I’m a lover of all things DIY, and a graphic designer with a teensy addiction to paper crafting. And I’m also a bride, so naturally I’m incorporating my obsession into my wedding details. One challenge came when my fiancé, Dale, and I wanted to come up with a creative way to ask our bridesmaids and groomsmen to stand up with us at our wedding. We felt that a DIY project would add a personal touch to let them know how much more meaningful our day would be if our “besties” were right beside us.
Recently, I had the opportunity to interview celebrity wedding planner David Tutera at the Langham Huntington Hotel in Pasadena. Even though he’s worked on events with such VIPs as Jennifer Lopez and Vice President Al Gore, I was impressed by his enthusiasm for helping non-famous brides have equally stellar weddings.
Your wedding invitations are more than just functional; they’re a formal announcement of your intentions. So since you’re going to use the U.S. Post Office to send out your invitations, thank-you notes and sundry other correspondence, why not get creative with it? Thanks to modern technology, you can.
A glossary of common printing terms.
Ordering your invitations over the phone increases the possibility of mistakes, so order in person if possible. If you order your invitations from an online company, make sure your contract states that they will correct mistakes they make for free.
Letterpress, thermography, engraved, matte, jacquard, glassine… ordering invites will mean learning a few new vocabulary words. You’ll also need to learn about all the components that you might want to include in your invitation, as well as what other printed materials could be part of your wedding scenario. With so many details to consider, you’ll depend on a creative wedding invitation professional to clue you in on the jargon, and guide you in choosing invites that reflect your wedding style.
Before you can go pick out your invitations, you need to decide how to word them. You have two basic choices—you can conform to the traditional rules of etiquette, or you can select more contemporary options. Either way, it can be a challenge to appropriately express yourself, so I offer some suggestions to help you wade through the ways of wording.
I rarely go to weddings (maybe it’s because most of my social circle is either already married or never going to be), but a year ago a friend invited me to one.
As my friend’s date I wasn’t obligated to bring a gift, but I’d I’d been told the bride and groom liked to cook, so I got them a few of my favorite kitchen gadgets from Sur La Table as a wedding present. I put my present on a table with dozens of other gifts, and hoped that it wouldn’t get lost in the pile.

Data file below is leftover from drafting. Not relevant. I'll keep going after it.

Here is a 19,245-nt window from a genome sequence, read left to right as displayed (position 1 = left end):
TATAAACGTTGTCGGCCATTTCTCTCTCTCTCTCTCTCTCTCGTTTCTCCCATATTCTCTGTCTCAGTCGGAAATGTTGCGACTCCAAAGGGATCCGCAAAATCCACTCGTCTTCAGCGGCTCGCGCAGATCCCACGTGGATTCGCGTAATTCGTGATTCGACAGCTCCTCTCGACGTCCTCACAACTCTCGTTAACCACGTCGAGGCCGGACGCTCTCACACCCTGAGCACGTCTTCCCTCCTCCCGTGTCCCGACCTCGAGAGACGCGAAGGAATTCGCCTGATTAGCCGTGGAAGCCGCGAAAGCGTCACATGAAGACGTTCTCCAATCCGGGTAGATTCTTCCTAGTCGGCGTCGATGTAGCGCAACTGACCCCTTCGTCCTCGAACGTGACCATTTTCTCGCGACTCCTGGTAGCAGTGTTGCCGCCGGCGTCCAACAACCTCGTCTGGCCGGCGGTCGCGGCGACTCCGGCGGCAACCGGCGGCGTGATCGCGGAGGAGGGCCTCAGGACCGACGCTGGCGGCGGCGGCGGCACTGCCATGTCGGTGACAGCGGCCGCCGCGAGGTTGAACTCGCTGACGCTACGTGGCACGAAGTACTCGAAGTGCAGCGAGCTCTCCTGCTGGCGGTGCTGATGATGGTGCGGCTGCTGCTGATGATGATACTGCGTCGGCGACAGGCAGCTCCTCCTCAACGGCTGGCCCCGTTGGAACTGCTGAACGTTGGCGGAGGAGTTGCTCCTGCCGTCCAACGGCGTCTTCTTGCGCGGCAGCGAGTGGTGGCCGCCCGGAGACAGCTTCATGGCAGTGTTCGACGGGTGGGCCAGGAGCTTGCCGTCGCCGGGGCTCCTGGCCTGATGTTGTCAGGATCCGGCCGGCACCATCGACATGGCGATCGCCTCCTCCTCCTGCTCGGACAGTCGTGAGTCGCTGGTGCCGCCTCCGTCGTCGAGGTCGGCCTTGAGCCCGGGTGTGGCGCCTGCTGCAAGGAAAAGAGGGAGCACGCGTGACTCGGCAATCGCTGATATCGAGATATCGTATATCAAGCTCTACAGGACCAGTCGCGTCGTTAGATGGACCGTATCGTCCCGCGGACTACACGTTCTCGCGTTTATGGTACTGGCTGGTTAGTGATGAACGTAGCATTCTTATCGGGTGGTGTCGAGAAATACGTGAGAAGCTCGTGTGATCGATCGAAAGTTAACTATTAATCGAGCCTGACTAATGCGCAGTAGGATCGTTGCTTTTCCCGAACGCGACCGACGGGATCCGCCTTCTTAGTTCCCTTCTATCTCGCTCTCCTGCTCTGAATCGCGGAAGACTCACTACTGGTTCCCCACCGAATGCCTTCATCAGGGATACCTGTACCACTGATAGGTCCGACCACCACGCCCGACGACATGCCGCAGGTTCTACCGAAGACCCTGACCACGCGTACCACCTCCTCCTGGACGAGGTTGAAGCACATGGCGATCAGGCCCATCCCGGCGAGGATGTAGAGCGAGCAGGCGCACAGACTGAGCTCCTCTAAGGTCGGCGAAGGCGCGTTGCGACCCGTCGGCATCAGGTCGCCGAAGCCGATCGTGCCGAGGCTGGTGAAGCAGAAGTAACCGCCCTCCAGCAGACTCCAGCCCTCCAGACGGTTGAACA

Timing, choice of wedding stationery and, of course, guest list protocol are all critical steps in your wedding planning. The ever-savvy Vera Wang has some ideas for helping you get organized.
Recently a bride tipped us off that she used an online RSVP form from Wufoo.
I just love how Night Owl combines modern shapes and folksy flowers on a thin piece of wood for an earthy, natural quality that never feels the least bit hippie or granola-y.
Want to be a DIY bride but don’t know how to get started? WeddingDNA.com gives you access to chic graphic templates which can be used for wedding invitations, save-the-dates, programs, thank-you notes, place cards…even powerpoint presentations for reception slideshows! Membership’s just $39.95/year, and you can download and print as much as you need to create a cohesive wedding style. I’m partial to the Moonlit Owl design—a new twist on the usual lovebirds!
I confess to major butterflies for my interview with celebrity wedding planner and TV show host, David Tutera at the elegant Langham Huntington Hotel in Pasadena last month. I needn’t have worried. He was warm and charming, and very open to sharing his wedding planning pointers. Later when I dished the dirt with two of his “My Fair Wedding” Season 2 brides, Dee and Quiana, they both agreed that he was way more personable and down-to-earth than they had expected. I was particularly excited to confirm that David and I were in complete agreement about several key “Wedding Dos & Don’ts.”
A Guide Bride wanted to incorporate the groom’s Middle Eastern heritage in the invites and place cards, so she recently asked me if I could help her find Arabic wedding stationary. As someone who did the same fruitless search 7 years ago, I suggested an alternative that didn’t involve ordering invitations from an international vendor (will it arrive in time? what’s the currency exchange again?).
Okay, gals&mdashthis is just too cute! A fun way to make your engagement announcements, save the date cards, wedding invitations and thank-you cards more personal: Create your own stamps!